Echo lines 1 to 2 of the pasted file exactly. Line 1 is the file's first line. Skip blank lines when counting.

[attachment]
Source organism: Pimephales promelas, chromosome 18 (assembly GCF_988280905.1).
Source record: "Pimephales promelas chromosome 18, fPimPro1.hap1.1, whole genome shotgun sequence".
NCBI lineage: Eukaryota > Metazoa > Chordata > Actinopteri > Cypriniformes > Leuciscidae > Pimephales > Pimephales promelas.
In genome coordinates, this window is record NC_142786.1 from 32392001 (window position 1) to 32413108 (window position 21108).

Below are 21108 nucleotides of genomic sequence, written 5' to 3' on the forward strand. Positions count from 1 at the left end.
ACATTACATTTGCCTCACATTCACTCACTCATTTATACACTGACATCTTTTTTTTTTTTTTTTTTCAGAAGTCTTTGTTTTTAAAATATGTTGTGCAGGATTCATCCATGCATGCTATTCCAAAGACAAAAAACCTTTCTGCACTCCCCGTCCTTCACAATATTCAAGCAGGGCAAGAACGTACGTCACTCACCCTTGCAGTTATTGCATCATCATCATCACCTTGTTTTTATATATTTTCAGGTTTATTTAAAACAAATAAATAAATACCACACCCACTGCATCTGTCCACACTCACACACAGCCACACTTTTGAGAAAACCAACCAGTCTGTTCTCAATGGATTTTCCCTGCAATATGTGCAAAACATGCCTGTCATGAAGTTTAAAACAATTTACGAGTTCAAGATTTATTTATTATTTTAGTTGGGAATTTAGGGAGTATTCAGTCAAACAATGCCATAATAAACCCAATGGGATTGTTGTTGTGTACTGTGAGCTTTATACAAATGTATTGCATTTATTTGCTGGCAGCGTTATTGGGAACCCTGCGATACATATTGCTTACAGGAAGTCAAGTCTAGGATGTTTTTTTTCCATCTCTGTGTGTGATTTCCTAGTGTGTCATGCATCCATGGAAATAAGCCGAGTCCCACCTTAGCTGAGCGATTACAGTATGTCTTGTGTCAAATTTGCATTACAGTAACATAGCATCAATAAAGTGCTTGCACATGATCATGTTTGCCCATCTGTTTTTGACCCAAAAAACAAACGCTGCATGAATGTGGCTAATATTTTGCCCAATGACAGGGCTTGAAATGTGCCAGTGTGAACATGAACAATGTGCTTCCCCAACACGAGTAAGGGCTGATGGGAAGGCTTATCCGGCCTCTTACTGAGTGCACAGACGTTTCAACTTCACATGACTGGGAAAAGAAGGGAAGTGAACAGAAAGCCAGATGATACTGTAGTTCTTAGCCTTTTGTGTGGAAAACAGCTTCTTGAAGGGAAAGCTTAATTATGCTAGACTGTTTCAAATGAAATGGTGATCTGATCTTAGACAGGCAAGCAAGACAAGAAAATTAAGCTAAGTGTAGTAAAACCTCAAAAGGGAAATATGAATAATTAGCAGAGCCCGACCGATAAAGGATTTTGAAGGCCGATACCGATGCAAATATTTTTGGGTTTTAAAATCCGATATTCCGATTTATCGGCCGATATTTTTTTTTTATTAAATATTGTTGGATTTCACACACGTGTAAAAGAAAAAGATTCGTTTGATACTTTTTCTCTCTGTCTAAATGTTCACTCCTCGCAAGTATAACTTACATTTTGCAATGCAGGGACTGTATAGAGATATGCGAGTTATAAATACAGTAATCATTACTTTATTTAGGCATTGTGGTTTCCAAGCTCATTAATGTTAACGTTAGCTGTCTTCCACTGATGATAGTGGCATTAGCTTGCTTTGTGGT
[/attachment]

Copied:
Source organism: Pimephales promelas, chromosome 18 (assembly GCF_988280905.1).
Source record: "Pimephales promelas chromosome 18, fPimPro1.hap1.1, whole genome shotgun sequence".